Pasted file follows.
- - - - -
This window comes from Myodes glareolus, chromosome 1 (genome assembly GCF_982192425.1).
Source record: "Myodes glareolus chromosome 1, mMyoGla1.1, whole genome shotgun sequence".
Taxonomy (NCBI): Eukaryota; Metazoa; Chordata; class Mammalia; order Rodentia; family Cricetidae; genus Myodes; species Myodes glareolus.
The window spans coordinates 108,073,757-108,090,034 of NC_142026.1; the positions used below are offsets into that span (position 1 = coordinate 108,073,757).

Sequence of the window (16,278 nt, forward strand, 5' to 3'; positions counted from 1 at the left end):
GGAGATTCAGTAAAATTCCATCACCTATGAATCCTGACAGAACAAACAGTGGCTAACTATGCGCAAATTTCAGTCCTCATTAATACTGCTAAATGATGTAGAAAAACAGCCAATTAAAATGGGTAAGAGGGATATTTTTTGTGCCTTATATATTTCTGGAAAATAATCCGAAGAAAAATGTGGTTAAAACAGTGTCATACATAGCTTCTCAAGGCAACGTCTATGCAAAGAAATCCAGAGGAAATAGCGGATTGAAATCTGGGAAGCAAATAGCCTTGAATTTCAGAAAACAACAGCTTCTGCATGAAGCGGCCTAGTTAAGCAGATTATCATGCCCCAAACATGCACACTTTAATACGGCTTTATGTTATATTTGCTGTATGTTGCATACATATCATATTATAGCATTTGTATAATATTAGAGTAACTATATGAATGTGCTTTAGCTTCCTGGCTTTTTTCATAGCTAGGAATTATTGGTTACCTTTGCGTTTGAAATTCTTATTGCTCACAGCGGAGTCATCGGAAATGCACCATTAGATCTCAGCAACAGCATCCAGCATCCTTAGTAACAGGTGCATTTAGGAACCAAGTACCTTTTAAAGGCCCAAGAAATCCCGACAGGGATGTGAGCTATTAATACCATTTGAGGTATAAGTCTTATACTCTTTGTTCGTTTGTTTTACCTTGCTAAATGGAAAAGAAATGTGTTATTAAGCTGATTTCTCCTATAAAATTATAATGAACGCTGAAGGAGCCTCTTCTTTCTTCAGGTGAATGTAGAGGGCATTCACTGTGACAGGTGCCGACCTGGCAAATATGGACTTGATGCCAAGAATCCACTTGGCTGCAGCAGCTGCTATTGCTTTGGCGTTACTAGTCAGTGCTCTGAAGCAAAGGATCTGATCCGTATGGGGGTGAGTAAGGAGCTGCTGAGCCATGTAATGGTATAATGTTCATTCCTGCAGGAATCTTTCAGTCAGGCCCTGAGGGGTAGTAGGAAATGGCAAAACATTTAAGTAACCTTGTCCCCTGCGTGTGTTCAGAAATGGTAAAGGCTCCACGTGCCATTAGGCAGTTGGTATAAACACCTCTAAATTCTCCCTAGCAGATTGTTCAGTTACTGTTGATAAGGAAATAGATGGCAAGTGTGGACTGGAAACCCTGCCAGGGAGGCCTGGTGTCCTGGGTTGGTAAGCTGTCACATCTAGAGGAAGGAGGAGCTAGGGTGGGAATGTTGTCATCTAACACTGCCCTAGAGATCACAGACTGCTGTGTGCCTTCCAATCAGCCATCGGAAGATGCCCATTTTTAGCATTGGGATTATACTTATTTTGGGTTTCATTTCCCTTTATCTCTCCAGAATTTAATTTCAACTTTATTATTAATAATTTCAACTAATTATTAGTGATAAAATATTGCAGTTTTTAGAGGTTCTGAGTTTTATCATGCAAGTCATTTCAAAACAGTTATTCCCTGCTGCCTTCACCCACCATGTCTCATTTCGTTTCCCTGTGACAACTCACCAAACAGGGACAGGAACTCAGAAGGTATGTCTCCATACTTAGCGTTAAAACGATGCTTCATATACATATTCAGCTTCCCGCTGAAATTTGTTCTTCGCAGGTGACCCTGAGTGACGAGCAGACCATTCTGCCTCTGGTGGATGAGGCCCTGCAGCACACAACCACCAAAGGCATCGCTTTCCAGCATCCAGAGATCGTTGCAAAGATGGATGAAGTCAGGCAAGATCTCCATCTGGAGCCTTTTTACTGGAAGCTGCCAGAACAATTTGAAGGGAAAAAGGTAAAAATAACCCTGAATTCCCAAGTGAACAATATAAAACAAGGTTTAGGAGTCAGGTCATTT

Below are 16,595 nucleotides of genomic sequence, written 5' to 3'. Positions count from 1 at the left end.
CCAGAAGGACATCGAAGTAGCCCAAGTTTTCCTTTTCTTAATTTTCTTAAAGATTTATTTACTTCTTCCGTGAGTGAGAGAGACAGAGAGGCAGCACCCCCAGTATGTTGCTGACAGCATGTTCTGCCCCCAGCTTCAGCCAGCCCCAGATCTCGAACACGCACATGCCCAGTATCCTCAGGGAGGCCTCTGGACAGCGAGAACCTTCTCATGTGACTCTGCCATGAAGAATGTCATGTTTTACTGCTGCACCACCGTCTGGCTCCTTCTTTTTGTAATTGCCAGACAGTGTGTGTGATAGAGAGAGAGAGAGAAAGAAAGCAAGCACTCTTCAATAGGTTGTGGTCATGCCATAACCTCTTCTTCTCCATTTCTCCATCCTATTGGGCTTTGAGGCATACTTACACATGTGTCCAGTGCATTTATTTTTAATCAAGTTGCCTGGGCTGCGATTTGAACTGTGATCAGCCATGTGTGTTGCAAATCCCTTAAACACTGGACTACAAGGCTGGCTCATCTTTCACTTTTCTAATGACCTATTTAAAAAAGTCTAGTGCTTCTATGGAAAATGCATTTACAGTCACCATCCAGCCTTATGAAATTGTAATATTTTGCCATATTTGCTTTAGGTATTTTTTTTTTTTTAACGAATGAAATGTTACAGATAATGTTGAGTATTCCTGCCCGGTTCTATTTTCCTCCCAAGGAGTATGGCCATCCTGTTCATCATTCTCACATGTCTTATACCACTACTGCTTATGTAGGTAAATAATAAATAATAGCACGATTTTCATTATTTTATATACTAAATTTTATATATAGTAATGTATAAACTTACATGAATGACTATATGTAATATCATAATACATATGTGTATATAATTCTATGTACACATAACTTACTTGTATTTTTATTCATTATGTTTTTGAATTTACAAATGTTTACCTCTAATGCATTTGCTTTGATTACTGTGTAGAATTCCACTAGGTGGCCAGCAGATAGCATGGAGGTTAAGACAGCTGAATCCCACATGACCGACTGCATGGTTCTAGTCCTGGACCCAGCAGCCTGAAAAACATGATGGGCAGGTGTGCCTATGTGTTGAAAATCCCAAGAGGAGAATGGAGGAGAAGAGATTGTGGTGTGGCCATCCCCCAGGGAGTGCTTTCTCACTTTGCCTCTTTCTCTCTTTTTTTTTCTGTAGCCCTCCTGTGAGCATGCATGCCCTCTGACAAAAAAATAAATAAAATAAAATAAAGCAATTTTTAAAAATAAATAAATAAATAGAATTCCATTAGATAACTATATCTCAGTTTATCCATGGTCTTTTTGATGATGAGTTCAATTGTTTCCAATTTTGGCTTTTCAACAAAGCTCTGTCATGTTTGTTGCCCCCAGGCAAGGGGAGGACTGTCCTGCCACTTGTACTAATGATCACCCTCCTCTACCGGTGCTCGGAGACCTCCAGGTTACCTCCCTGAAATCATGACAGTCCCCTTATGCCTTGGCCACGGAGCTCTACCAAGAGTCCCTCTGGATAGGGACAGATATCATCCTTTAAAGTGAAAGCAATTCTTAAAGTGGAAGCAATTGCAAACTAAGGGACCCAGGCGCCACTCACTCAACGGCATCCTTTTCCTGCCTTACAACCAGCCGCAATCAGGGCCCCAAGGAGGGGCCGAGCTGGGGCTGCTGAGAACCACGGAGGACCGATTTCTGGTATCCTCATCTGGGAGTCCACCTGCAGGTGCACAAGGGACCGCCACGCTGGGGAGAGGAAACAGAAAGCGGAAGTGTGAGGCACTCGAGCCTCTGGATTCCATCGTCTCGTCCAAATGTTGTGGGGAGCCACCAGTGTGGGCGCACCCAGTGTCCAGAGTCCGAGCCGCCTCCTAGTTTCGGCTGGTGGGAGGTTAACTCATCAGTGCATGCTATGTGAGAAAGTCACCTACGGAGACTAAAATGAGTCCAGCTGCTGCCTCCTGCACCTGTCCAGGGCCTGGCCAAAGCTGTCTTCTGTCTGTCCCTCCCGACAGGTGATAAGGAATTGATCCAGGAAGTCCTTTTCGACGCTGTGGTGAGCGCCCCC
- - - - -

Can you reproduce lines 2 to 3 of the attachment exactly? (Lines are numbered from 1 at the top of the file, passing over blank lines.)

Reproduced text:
Source record: "Myodes glareolus chromosome 1, mMyoGla1.1, whole genome shotgun sequence".
Taxonomy (NCBI): Eukaryota; Metazoa; Chordata; class Mammalia; order Rodentia; family Cricetidae; genus Myodes; species Myodes glareolus.